New Public Health England report shows moderate reduction in active hepatitis C infection among injecting drug users

Public Health England’s (PHE) annual report exploring infections and injecting behaviours among people who inject drugs in the UK was published recently. The report is informed by the Unlinked Anonymous Monitoring (UAM) Survey of people who inject drugs in England, Wales and Northern Ireland and the Needle Exchange Surveillance Initiative (NESI) in Scotland, among other sources.

Moderate reduction in hepatitis C prevalence

The findings indicate that since 2016 there has been a moderate reduction in chronic hepatitis C prevalence (or the number of people with an active infection who require treatment) in England, Wales and Northern Ireland (from 29% to 23%) and a significant reduction in Scotland (from 39% to 19%). This reflects uptake of direct acting antiviral (DAA) treatment and the intensified drive to find and treat people with hepatitis C by health and drug services over the last few years. Currently, around one in four people who use drugs are infected with hepatitis C, compared to 0.8% infected with HIV and 0.3% infected with hepatitis B.

No change in transmission rates or sharing of needles

PHE states that transmission of hepatitis C among people who inject drugs in the UK has not decreased in recent years. This is in part due to continuing behaviours that put people at risk of blood-borne viruses, such as sharing drug-taking equipment. Levels of direct sharing of such equipment has been steady over the past decade, with around 20% of people responding to the UAM survey reporting they had shared needles and syringes in the preceding four weeks, rising to 37% when including other paraphernalia such as filters and spoons. Further, the report found that Covid-19 had impacted on people’s access to substitute drug treatment and needle and syringe exchanges.

Testing

The report found that in 2019 only 30% of UAM respondents were aware of their chronic hepatitis C infection, a lower proportion than in previous years. Just under half (46%) of people who inject drugs responding to the UAM survey reported being tested for hepatitis C in 2018 or 2019, with a further 41% saying they had at some point been tested for hepatitis C. In Scotland, 60% of respondents to NESI reported a recent test, while another 31% said they had had a test at some point.

In addition, 19% of participants in the UAM survey said they had difficulty accessing blood-borne virus (BBV) testing. This was reflected in an additional survey sent out by specialist centres participating in the UAM survey in September 2020, in which 45% of centres said they had stopped BBV testing during the pandemic and 24% were still reporting current disruption to hepatitis C testing.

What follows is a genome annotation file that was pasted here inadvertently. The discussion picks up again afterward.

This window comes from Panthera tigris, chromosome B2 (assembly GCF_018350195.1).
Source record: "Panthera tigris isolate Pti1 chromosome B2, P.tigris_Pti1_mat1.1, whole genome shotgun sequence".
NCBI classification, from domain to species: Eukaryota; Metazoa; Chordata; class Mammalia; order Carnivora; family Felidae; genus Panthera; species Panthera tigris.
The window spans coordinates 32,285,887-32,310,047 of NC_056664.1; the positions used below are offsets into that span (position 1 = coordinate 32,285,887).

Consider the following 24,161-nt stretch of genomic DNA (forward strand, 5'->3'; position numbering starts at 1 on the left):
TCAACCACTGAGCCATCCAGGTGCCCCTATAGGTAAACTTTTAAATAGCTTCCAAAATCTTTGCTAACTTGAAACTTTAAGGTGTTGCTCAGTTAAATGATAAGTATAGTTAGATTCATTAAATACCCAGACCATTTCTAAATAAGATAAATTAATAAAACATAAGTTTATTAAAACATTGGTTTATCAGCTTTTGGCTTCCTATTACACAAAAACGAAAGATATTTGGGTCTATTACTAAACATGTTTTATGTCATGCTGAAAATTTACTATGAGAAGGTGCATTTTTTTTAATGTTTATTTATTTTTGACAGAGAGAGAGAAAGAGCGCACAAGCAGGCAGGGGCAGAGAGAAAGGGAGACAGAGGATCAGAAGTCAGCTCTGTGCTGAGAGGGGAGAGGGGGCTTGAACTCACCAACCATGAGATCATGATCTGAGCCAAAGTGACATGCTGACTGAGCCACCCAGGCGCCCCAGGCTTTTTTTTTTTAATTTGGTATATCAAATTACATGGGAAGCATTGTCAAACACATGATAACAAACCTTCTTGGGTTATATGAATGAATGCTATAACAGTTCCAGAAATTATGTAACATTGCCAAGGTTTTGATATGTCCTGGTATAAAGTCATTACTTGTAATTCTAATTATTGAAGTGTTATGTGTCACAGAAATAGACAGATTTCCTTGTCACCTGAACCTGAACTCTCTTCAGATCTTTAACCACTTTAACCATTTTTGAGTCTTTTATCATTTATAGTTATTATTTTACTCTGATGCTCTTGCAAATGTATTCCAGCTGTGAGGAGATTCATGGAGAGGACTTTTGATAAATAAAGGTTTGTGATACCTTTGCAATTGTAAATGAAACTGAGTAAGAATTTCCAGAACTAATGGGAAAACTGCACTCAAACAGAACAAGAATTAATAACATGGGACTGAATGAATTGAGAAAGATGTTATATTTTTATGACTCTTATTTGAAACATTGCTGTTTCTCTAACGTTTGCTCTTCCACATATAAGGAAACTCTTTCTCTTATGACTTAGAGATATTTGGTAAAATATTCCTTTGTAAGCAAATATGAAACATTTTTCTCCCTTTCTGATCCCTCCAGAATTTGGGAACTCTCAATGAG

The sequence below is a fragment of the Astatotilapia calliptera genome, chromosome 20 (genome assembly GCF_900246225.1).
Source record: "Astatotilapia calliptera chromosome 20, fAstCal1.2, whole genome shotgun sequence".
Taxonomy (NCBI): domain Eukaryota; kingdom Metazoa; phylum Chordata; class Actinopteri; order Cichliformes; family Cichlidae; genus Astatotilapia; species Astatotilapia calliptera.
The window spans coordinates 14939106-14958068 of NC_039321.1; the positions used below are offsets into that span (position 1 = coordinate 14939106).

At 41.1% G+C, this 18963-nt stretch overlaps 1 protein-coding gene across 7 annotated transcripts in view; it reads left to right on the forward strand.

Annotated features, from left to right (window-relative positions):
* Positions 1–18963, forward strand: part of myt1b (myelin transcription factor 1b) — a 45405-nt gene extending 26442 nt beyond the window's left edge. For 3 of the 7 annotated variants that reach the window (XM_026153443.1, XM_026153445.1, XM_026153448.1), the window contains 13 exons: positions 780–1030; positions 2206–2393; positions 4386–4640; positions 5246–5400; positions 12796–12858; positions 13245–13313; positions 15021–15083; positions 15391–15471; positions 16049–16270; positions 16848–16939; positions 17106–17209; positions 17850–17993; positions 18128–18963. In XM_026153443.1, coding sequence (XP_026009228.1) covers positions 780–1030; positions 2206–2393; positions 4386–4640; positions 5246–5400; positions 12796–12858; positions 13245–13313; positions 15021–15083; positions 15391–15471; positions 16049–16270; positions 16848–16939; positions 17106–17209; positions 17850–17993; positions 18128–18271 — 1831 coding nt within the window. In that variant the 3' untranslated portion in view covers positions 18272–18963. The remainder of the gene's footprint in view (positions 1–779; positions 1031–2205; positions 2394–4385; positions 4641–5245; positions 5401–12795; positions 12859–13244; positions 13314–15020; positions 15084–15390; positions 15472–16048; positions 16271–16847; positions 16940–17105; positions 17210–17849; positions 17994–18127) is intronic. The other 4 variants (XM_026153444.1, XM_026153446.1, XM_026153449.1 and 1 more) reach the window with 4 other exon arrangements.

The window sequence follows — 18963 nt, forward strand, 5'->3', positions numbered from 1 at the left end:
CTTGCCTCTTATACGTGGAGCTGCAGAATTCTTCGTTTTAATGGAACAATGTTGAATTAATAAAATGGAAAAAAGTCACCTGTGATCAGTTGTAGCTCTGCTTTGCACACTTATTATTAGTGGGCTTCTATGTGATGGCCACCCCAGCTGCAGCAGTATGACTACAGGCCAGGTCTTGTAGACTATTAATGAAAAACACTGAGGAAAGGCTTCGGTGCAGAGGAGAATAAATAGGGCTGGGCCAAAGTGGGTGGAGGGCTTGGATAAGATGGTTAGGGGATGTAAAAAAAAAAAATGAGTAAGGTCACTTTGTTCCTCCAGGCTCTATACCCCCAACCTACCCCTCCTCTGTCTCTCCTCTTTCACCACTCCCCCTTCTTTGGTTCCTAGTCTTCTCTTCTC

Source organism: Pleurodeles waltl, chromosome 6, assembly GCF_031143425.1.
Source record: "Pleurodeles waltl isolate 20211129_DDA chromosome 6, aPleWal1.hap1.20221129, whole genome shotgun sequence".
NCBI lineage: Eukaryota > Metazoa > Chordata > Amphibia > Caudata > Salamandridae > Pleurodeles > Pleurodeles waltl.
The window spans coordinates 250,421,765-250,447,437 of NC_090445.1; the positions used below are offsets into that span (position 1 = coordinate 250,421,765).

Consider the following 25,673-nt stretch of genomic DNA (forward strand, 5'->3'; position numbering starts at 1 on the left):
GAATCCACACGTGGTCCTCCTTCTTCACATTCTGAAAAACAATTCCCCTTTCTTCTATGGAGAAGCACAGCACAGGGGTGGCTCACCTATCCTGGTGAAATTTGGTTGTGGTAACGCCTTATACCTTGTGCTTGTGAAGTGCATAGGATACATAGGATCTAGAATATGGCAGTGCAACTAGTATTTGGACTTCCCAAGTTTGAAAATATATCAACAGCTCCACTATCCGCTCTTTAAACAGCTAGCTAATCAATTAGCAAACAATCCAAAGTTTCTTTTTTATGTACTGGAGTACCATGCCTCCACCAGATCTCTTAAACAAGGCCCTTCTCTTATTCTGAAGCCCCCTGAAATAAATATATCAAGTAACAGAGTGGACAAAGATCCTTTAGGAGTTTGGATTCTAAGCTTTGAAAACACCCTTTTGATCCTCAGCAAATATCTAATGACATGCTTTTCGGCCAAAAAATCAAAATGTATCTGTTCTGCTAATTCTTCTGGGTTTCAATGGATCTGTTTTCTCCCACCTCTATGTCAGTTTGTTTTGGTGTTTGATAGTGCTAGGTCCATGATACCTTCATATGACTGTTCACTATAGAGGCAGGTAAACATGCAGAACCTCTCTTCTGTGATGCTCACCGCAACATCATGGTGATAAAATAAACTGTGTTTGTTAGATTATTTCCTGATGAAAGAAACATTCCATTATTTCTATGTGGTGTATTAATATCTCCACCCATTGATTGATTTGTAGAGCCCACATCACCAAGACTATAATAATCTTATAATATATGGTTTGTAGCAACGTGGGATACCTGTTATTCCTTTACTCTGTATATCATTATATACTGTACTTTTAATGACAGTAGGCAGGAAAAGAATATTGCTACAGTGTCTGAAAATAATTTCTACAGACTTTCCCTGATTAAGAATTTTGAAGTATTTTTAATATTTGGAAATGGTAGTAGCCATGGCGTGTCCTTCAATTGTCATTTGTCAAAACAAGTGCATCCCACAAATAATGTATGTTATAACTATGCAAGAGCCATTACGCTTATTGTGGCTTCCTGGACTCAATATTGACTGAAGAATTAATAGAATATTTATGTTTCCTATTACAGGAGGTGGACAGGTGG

Treatment

The UAM survey findings showed that among participants testing positive for hepatitis C, 39% had been offered and accepted treatment. In Scotland, this number was far higher – and a marked increase on recent years – at 70%. The Covid-19 pandemic has slowed this progress in some regards, though one third (36%) of specialist centres responding to a supplementary UAM survey reported strengthened relationships with local partner organisations, such as The Hepatitis C Trust.

Trends in drug use

While heroin remains the most commonly injected drug in the UK, cocaine injecting has increased in England and Wales and crack injecting remains high, both of which are associated with risky behaviours such as sharing injecting equipment and BBV transmission. The report also pointed towards an increase in drug use in 2020 compared to 2019, with 15% of respondents to an enhanced Covid-19 survey saying they injected drugs more frequently last year, and a further quarter saying their primary drug or drug combination had changed in 2020.

 

Rachel Halford, CEO of The Hepatitis C Trust, said: “The latest findings from Public Health England demonstrate both the achievements of the past few years and a clear indication of the challenges that lie ahead. Increasing the availability of needle and syringe services and delivering education around safer injecting practices will be critical to reducing new infections of hepatitis C. Covid-19 may have delayed progress towards elimination, but by building on the partnerships that changing delivery models have developed in the past year, we can continue to drive towards a world in which no one needs to experience the preventable harms of hepatitis C.”

You can read the report here.